Books to Add to Your Reading Pile

April 7, 2021 Tambra Nicole Kendall

Hello everyone,

I hope all of you are healthy and doing well. I’m on the waiting list to get my Covid vaccination. Hope it’s soon.

I wanted to let y’all know of some new book and upcoming releases.

Photo by Ichad Windhiagiri on

Tambra’s Author Suggestions

Judythe Morgan

Fitzpatrick Family Series: Eight Preacher Kids Each with a Sweet Love Story of their own.

Sarah & Nick

Sarah Fitzpatrick, pianist extraordinaire, gave up on true love when her high school boyfriend, Nick Stephens, ran off to marry his pregnant ex-girlfriend.

Nick’s daughter shows up in her music class eleven years later. One look at the man, and old dreams come back to life. She must find a way to keep the little girl and Nick out of her heart. She won’t risk losing everything again.

Nick Stephens has other plans. Sarah is, and always has been, the love of his life and he’s back in Burton, TX to prove it. But there are secrets Nick must keep, from Sarah and his daughter. Secrets that could destroy everything he hopes to build. Can their second chance survive new secrets?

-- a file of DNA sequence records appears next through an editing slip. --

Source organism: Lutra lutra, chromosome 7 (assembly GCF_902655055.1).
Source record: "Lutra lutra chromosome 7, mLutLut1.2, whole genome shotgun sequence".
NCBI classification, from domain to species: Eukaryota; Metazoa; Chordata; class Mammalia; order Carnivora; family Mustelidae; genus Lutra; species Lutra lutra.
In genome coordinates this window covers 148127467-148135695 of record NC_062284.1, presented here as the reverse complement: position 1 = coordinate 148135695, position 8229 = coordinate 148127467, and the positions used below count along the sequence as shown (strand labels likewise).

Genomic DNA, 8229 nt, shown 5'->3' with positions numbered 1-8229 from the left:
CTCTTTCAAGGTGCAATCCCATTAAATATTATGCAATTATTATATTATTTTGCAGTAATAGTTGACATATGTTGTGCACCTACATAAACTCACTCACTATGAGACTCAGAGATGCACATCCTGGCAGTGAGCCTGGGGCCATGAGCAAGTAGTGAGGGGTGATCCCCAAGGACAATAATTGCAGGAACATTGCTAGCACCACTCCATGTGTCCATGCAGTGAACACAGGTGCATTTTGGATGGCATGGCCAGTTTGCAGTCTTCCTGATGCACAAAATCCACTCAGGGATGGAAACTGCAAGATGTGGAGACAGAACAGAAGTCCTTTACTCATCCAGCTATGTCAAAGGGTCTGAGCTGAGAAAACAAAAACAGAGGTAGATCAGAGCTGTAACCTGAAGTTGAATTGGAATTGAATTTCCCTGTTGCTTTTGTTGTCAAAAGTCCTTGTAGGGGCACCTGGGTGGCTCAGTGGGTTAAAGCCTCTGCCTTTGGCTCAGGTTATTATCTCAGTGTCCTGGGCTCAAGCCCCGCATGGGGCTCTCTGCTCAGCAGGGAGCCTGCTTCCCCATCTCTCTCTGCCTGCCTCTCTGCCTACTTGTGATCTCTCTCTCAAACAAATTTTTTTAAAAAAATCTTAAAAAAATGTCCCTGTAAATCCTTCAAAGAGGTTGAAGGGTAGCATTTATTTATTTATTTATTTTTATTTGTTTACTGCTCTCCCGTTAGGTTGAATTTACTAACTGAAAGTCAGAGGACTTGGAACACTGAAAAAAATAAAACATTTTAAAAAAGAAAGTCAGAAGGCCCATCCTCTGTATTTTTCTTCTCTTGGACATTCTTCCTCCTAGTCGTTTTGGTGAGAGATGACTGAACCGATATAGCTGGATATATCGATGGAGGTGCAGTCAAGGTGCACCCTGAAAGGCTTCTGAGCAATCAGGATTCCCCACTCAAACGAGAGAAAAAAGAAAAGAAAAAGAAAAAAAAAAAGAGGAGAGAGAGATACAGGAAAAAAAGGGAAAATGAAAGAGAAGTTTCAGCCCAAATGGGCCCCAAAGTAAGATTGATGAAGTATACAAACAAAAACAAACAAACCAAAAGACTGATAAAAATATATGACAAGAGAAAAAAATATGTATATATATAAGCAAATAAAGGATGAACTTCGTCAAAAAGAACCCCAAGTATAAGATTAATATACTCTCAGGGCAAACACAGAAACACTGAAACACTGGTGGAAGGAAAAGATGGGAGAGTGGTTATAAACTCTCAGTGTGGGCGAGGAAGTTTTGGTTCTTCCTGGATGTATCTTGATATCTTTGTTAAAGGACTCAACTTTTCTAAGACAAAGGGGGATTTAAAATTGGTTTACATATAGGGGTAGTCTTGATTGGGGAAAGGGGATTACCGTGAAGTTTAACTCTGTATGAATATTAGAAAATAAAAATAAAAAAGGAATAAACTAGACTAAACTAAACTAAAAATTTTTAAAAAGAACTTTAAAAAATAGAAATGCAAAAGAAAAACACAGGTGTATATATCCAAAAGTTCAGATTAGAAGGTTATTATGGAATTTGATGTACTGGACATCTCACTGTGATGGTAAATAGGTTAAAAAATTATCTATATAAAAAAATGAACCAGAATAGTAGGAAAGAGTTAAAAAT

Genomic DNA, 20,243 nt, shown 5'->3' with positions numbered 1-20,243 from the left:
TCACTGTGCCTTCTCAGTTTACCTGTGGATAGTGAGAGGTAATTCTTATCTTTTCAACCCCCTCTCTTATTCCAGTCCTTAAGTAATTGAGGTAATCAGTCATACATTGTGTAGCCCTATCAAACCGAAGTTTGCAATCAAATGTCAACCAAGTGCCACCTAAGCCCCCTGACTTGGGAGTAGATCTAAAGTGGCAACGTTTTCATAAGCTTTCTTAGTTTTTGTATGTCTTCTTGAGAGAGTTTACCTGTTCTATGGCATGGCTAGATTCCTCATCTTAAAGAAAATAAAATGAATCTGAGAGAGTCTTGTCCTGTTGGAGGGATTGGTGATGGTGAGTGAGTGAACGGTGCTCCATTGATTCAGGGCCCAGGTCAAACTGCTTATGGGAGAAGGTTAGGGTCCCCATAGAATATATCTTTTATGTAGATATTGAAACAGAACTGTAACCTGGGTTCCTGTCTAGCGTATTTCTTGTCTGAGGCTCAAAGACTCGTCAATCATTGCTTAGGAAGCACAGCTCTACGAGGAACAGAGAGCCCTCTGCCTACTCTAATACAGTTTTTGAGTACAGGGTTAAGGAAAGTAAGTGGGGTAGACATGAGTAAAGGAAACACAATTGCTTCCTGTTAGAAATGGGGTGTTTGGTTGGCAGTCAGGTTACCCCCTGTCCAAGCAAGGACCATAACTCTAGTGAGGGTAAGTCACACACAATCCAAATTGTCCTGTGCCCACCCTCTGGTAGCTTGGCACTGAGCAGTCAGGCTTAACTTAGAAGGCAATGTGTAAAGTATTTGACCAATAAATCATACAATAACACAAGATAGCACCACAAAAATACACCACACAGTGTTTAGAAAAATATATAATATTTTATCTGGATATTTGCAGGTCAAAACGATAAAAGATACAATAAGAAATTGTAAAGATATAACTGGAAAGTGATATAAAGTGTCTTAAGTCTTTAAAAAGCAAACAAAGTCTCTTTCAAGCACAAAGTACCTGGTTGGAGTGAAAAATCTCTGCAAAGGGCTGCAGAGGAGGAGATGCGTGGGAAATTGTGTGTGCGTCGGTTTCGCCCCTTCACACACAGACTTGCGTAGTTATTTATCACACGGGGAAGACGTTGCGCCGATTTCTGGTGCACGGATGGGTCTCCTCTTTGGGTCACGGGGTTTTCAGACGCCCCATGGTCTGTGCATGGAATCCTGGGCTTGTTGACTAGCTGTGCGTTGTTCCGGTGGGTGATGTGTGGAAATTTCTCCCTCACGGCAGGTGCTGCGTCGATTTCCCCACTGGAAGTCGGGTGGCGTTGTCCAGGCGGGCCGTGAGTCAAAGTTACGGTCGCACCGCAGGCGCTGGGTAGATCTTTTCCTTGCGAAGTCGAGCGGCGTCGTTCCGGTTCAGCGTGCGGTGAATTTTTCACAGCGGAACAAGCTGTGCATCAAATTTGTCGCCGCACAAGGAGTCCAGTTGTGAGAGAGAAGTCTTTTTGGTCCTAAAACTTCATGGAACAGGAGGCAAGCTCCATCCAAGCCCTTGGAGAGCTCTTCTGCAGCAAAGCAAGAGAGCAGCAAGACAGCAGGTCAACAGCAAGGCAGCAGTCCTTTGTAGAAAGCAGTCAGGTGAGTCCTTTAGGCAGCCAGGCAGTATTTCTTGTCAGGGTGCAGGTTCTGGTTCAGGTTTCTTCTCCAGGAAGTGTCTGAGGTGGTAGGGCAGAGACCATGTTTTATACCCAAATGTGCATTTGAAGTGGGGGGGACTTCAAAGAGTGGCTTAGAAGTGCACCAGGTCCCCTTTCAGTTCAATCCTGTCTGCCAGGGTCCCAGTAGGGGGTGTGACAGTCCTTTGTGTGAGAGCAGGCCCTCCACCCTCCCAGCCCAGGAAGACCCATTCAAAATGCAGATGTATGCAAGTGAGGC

Here are the buy links.




Stefanie London has some wonderful books for you to choose from and some recent titles to be released soon. Here’s her website:

Kadee McDonald has another sweet PAWS romance out! You can find it here:

Healing Two Hearts book cover

I hope you find some new authors to try. If you have friends that might be interested in these stories please pass on the information!

I’m working on a few projects (still!) but am doing my best to have something out this summer.

Hugs to all!

Tambra Nicole

Tambra Nicole Kendall: New Workshop at Savvy Authors in January 2015


I’ll be teaching a month-long workshop, Weaving Together Characterization and Plot at Savvy Authors. It’s from January  15,2015 to February 8, 2015. Characterization and Plot aren’t separate and somewhere in the middle they muddle together to form a story. If your characters are weak, unmotivated and flat, the reader/agent/editor isn’t going to care.